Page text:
22 April 2010

He Offered Pastoral Care for the Founders of the Carthusian Order

Today on the Carthusian calendar is the feast of Saint Hugo of Grenoble. He is also referred to as Hugo of Châteauneuf. In art, he is sometimes depicted as a Carthusian even though he wasn’t; he was Benedictine. He was the Bishop of Grenoble for a remarkable fifty-two years. For the Carthusian spirit, Saint Hugo is perhaps best known for receiving Saint Bruno and his six companions and making available to them, the mountainous area near Grenoble where now stands La Grande Chartreuse, the motherhouse of the Carthusian Order.

Father, through Saint Hugo you manifested the
Church's pastoral care for our first founders.
Through his intercession may our Order continue to flourish.

At the hour of Matins, four of the Readings proclaimed were from Saint Thomas Aquinas concerning shepherds, and of course Saint Hugo shepherded Grenoble’s flock for a long time. Here’s what was proclaimed to the monks:

Christ states the office of a good shepherd. That Christ is a Shepherd is clear enough, for as a flock is led and fed by the shepherd, so the faithful are nourished by Christ with spiritual Food, and even with His own Body and Blood: and the letter of Saint Peter says, ‘For you were straying like sheep, but now have returned to the Shepherd and Guardian of your souls’ (1 Peter 2:25); The prophet proclaims: ‘He will feed his flock like a shepherd’ (Isaiah 40:11). To distinguish Himself from the evil shepherd and the thief, Jesus states that He is the Good Shepherd. The adjective ‘good’ indicates that Christ fulfils His task with the same seriousness like a soldier is called good who fulfils his service. But since Christ had said that the shepherd enters by the door, and here He says that He is the Shepherd, and before He said He was the Door, then He must enter through Himself. And He does enter through Himself, because He manifests Himself and through Himself knows the Father. We, however, enter through Him, because it is by Him that we are led to happiness.

Note that only He is the Door, because no one else is the true light, but only shares in the Light: John the Baptist, ; ‘was not the light, but came to bear witness to the Light’ (John 1:8). But we read of Christ that ‘He was the True Light, which enlightens every man’ (John 1:9). No one else refers to himself as a door; Christ reserved this for Himself. But being a Shepherd He did share with others, and conferred it on His members: for Peter was a shepherd, and the other apostles were shepherds, as well as all good bishops: ‘I will give you shepherds after my own heart’ (Jeremiah 3:15). Although the Church's rulers, who are her children, are all shepherds, yet He expressly says, I am the Good Shepherd, in order to emphasize the virtue of charity. For no one is a good shepherd unless he has become one with Christ by love, and has become a member of the True Shepherd.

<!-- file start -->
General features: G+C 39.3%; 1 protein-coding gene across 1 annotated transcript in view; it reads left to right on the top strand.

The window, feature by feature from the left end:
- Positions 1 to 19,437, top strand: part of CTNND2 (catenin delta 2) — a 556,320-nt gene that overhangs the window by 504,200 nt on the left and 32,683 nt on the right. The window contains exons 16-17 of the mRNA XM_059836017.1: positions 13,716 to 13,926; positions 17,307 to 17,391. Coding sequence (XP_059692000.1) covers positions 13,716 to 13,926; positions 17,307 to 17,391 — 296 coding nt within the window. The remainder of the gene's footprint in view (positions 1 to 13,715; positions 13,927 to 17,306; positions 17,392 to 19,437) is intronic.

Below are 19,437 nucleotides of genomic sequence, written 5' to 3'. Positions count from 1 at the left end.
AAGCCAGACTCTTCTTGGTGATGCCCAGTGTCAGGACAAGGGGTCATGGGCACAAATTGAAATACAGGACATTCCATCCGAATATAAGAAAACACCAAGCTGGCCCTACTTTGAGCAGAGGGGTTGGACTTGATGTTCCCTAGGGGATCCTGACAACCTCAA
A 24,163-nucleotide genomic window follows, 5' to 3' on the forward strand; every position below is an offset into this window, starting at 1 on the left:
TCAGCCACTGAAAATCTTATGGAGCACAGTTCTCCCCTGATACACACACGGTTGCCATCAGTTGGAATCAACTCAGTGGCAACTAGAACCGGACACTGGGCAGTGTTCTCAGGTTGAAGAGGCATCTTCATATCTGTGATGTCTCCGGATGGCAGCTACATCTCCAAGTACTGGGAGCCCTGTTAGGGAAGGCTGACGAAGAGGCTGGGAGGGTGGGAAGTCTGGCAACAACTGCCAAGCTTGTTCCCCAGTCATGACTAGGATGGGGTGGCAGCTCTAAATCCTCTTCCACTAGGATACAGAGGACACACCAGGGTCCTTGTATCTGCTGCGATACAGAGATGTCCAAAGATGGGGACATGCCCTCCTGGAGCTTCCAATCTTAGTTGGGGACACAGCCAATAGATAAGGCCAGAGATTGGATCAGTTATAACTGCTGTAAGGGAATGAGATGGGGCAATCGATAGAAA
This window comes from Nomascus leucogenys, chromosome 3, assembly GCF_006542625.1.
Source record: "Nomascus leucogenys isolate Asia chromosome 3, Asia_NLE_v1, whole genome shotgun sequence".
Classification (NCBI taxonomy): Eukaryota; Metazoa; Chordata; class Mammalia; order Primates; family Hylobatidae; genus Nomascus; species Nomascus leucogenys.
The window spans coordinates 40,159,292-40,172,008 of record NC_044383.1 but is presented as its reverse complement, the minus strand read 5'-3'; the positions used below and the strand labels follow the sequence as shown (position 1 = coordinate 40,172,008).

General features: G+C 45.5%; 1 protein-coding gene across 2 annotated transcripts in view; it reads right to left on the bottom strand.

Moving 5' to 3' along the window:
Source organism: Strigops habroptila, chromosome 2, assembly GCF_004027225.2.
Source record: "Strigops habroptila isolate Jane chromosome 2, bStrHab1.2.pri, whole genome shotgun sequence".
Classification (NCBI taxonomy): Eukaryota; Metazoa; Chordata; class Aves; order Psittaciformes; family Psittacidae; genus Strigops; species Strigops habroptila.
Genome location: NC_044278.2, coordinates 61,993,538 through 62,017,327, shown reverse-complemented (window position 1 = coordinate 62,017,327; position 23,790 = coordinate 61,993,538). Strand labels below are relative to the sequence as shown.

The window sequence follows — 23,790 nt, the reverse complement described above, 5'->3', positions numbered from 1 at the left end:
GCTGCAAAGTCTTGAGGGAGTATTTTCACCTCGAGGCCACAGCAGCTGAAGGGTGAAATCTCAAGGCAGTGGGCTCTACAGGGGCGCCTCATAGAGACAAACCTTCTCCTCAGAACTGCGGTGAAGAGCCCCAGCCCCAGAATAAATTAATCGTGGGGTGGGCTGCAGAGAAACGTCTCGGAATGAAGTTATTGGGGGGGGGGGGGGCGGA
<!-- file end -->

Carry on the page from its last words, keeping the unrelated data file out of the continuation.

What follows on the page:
The office of a good shepherd is charity; thus He says, the good shepherd lays down his life for the sheep. It should be noted that there is a difference between a good shepherd and an evil one: the good shepherd is intent upon the welfare of the flock, but the evil one is intent upon his own. This difference is touched upon by Ezekiel (34:2): ‘Woe to you shepherds of Israel who have been feeding yourselves! Should not shepherds feed the sheep’? Therefore, one who uses the flock only to feed himself is not a good shepherd. From this it follows that an evil shepherd, even over animals, is not willing to sustain any loss for the flock, since he does not intend the welfare of the flock, but his own. But a good shepherd, even over animals, endures many things for the flock whose welfare he has at heart. Thus Jacob said in Genesis (31:40): ‘By day the heat consumed me, and the cold by night’.

However, when dealing with mere animals it is not necessary that a good shepherd expose himself to death for the safety of the flock. But because the spiritual safety of the human flock outweighs the bodily life of the shepherd, when danger threatens the safety of the flock the spiritual shepherd ought to suffer the loss of his bodily life for the safety of the flock. This is what our Lord says, the good shepherd lays down his life, that is, his bodily life, for the sheep, the sheep who are his by authority and charity. Both are required, for they must belong to Him and he must love them; the first without the second is not enough. Furthermore, Christ has given us an example of this teaching: ‘He laid down His life for us; and we ought to lay down our lives for the brethren’ (1 John 3:16).